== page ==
A watchdog group gave the bay and its watershed a health grade of D+ for water pollution, habitat, and fisheries on Thursday, the same as its last assessment in 2020. “Overall, the unchanged score is largely the result of failures to make needed changes on farmland to reduce pollution,” said the Chesapeake Bay Foundation.
With three years left to meet the goals of a “pollution diet,” the three major states in the Chesapeake Bay watershed have greatly improved their wastewater treatment, though they still lag in three other areas, including reducing agricultural runoff, said the Chesapeake Bay Foundation.
The low-oxygen “dead zone” in the Chesapeake Bay will be markedly smaller this summer than its long-term average size, said a team of researchers on Tuesday. The scientists said the forecast was the latest sign that efforts to reduce nutrient runoff into the bay were paying off. “In addition to …
In a new report, the Chesapeake Bay Foundation calls on farms in the bay’s watershed to “urgently accelerate and scale up” their conservation efforts, not only to reduce water-borne pollution — a federal mandate — but to slash their greenhouse gas emissions and stoke local economies.
At their current pace, the three major states in the Chesapeake Bay watershed, responsible for 90 percent of pollution in the bay, will miss their targets for reducing sediment and nutrient runoff by 2025, said the Chesapeake Bay Foundation on Wednesday. Maryland and Virginia need to step up efforts to address agricultural pollution, and "Pennsylvania remains far off track," the foundation said.
The presidents of six state farm bureaus asked the USDA to share the cost with farmers of reducing sediment and nutrient runoff into Chesapeake Bay. "We are now at a critical stage in the Chesapeake Bay cleanup," with a 2025 deadline for reducing pollution, said the farm leaders in a letter.
Most water quality measures are improving in the Chesapeake Bay but the overall grade of the 64,000 square-mile watershed remains a D-plus, said the Chesapeake Bay Foundation in an annual report on Tuesday. Phosphorus and nitrogen runoff lessened in 2020 and the oxygen-depleted “dead zone” was …
As sea levels rise and the land subsides, America's first colonial farms—350-year-old tracts along Maryland's eastern shore—are being inundated with saltwater, threatening the corn and soybean crops while salt-tolerant plants grow six feet tall, reports FERN's latest story, published with The Atlantic.
President Trump’s budget slashes all funding to the Chesapeake Bay cleanup program, but environmental activists and bipartisan supporters of the program say they are prepared for a sustained fight with the President, says The Washington Post.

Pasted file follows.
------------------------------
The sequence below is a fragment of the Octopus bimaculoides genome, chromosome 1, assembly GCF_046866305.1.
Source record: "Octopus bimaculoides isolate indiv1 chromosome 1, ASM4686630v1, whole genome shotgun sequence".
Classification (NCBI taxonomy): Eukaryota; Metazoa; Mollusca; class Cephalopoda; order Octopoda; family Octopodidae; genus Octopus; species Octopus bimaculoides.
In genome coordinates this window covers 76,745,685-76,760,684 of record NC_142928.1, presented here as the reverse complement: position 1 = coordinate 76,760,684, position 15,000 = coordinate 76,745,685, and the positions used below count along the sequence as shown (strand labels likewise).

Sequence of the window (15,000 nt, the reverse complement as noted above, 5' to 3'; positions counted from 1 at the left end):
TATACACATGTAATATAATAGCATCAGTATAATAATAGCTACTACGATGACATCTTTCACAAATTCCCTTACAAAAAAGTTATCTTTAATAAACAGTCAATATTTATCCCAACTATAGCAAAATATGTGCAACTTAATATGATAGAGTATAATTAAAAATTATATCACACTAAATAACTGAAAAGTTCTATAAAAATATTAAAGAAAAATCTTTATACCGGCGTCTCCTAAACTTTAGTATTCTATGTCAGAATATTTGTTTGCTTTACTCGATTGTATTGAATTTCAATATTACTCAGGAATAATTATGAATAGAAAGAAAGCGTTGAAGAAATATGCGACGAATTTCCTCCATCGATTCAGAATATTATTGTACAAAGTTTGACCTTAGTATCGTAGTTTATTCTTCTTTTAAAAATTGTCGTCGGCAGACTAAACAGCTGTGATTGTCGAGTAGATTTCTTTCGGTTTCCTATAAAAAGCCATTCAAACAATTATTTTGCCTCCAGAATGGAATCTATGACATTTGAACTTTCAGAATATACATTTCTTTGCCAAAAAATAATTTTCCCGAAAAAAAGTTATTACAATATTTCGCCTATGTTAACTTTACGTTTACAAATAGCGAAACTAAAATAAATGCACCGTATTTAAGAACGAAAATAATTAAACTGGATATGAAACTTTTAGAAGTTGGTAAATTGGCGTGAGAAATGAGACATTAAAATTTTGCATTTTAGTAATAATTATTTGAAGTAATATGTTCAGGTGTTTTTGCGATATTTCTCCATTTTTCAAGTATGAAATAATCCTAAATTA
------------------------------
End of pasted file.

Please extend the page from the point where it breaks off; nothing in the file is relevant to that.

Newly elected Sen. Chris Van Hollen of Maryland will be the only Democratic newcomer on the Senate Agriculture Committee in the two-year session that opens Jan. 3, according to party leaders. Van Hollen will be the 10th Democrat on the committee, reflecting the closer balance of power between the Republican majority and Democratic minority.
"Scientists in the Chesapeake Bay have been looking at nutrient budgets for close to three decades. But to date, no state has implemented one .... Nevertheless, the idea continues to percolate," reports the Bay Journal, ahead of a Chesapeake Bay Summit to be broadcast on Maryland Public Television on Wednesday.
The Supreme Court declined to hear a challenge to the EPA's "pollution diet" for Chesapeake Bay, which is intended to reduce nutrient and sediment runoff, reports the Baltimore Sun.
The long battle over the EPA's "waters of the United States" rule defining the upstream reach of clean-water laws will reach a milestone this week.
The largest U.S. farm group asked for Supreme Court review of the EPA's "pollution diet" designed to reduce nutrient and sediment runoff into the Chesapeake Bay.
Water temperatures in the Chesapeake Bay are rising by 1.2 degrees per decade, with some "hot spots" such as Baltimore warming more rapidly than that, says the Baltimore Sun in summarizing a University of Maryland study.
Agriculture and homebuilder groups "appear headed for the U.S. Supreme Court" in their opposition to the EPA’s "pollution diet" for the Chesapeake Bay, the largest estuary in North America, says the Newport News (Va) Daily Press.
Two Pennsylvania officials said the state will work harder to reduce pollution runoff into the Susquehanna River, which flows into the Chesapeake Bay, reports Lancaster Online. The river is the main source of fresh water for the bay.
The Third U.S. Circuit Court of Appeals, in Philadelphia, upheld the EPA's "pollution diet" intended to restore the health of the Chesapeake Bay, affirming a 2013 ruling by a U.S. district judge.
In the Chesapeake Bay, the Wide Net Project hopes to harness the human appetite as an ally to save the blue crab and other native marine life, says Civil Eats.